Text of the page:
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Rays of Light Bible Lessons by Keith Holder

FALLING IN YOUR OWN DITCH

Psalm 7:13-15 He hath also prepared for him instruments of death; he ordaineth his arrows against the persecutors. Behold he travaileth with iniquity, and hath conceived mischief, and brought forth falsehood. He made a pit, and digged it, and is fallen into the ditch which he made.

The pit, or ditch, noted in the lesson text is like those that are dug, generally, in a well traveled way, and covered with limbs, twigs and leaves to disguise it as the normal pathway. When prey walks onto the covered pit, the limb, twig and leaf coverings give way, the prey falls into the ditch and is taken captive. There are many examples of this in ancient writings that show enemies as well as animals being caught in this manner. The irony in this lesson text is that the one that dug the pit, for some reason or another, stepped on the disguised covering and, himself, fell into the pit.

Most bible scholars think the person referred to in this Psalm is Saul, at the time he was searching for David in order to slay him. When Saul fell out of God's grace, David was chosen to be the new King. Saul was determined to have David slain in order to remain King of Israel. The text shows the preparation and plotting of David's death. It was as if Saul had dug a pit in which to capture David, but, instead, fell into it himself. What we find is Saul continually being eluded by David. Finally, wounded by the arrows of the Philistine army, Saul takes his own life. The elaborate traps plotted by Saul failed to catch David. Instead, Saul lost his own life in one of his planned excursions to find David and slay him.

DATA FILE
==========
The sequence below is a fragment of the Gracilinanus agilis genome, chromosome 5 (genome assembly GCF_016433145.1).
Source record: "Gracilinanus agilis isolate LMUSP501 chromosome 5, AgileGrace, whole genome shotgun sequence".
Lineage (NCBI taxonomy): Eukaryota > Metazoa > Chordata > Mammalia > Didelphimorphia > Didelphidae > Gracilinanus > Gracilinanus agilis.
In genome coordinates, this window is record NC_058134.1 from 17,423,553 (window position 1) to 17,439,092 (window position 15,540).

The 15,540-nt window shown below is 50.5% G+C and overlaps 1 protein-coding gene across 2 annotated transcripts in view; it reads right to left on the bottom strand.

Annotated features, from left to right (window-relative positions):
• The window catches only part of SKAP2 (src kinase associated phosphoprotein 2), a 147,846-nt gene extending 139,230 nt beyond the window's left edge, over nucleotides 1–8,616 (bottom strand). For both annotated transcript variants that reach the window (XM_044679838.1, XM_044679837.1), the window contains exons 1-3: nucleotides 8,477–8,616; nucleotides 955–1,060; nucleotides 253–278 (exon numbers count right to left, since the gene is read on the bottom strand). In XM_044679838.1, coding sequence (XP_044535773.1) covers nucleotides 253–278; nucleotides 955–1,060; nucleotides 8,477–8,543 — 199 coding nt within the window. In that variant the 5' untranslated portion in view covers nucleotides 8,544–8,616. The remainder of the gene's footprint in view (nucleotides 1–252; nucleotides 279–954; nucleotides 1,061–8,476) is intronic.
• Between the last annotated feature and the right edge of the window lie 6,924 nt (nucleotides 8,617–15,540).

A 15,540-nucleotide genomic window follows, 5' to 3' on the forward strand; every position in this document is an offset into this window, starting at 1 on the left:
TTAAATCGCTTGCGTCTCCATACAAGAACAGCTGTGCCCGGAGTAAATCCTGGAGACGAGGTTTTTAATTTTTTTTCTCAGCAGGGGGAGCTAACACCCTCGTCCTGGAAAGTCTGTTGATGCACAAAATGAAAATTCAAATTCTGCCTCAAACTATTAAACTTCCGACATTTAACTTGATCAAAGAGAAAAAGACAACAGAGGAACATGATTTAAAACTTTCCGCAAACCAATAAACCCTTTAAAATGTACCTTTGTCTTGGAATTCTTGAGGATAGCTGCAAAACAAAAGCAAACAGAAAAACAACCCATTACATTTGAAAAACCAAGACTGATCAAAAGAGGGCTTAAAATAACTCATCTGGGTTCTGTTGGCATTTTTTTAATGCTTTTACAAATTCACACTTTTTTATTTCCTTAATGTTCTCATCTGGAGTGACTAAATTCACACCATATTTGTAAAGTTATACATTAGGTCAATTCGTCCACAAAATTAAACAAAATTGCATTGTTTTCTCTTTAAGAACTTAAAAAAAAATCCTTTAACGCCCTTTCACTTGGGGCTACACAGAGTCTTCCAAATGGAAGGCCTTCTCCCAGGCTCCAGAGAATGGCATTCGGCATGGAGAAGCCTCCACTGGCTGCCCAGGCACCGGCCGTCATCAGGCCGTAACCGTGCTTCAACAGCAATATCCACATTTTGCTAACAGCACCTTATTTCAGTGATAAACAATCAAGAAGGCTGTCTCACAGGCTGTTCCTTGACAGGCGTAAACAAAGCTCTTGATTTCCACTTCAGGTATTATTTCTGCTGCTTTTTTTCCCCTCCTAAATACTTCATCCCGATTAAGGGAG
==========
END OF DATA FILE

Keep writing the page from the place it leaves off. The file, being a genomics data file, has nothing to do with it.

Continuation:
As we read this story, and others similar to it, we see an equity that exists when the person plotting to kill another is, himself, caught in his own trap. For a similar biblical story, read the book of Esther. Here we find Haman plotting the hanging of Mordecai on a gallows he had built. By devious means, Haman gets the approval of King Ahasuerus to have Mordecai hanged. As the story goes, Mordecai finds favor with the king, and, in the end, it is Haman that is ordered to be hanged on the vary gallows he had built for the hanging of Mordecai.

The lesson, as it applies to New Testament Christianity, has a much broader application than digging a ditch for evil purposes and falling into it yourself. The lesson here is analogous to sinful conduct of life condemning oneself. It is like being convicted and punished by the very acts of evil that we commit. It is our own evil actions that can result in our banishment from eternal life in heaven. Our sinful conduct of life is similar to digging our own ditch, into which we eventually fall and are buried. In God's dealings with sinful Israel, we find this thought, behold, ye have sinned against the Lord: and be sure your sin will find you out (Num. 32:23). God says that an unforgiven sin will follow us for the rest of our lives.

As we interact with, and observe, the actions of others, do we have a tendency to condemn their faults and mistakes? Paul addresses this very thing. Therefore thou art inexcusable, O man, whosoever thou art that judgest: for wherein thou judgest another, thou condemnest thyself; for thou that judgest doest the same things (Rom. 2:1). In the first chapter of Romans, Paul enumerates 23 sins of the world (Vs. 29-31). For the sake of time and space, consider just a few of them. Fornication, envy, murder and haters of God are listed. When we see these sins in the lives of others, we often point them out to all around us, thus condemning the person that is guilty of such. However, within this same list of sins, we find deceit, backbiters, proud, and boasters. Often, these latter sins are overlooked in one's life. Doing them does not seem to bring self condemnation or adverse judgment by society as a whole. However, God makes no distinction. Assume that we occasionally deceive others in business deals, or we gossip about others to their hurt, or we are overly self-centered. If we condemn the murderer and the fornicator, we, in a sense, condemn ourselves, because all are sins that God hates.

(E)very idle word that men shall speak, they shall give account thereof in the day of judgment. For by thy words thou shalt be justified, and by thy words thou shalt be condemned (Matthew 12:36-37). We should be on guard constantly; refrain from and avoid all evil deeds, words, and thoughts. These are the ditches we dig every day of our lives. Unforgiven, these sins will cause us to fall into our own ditch.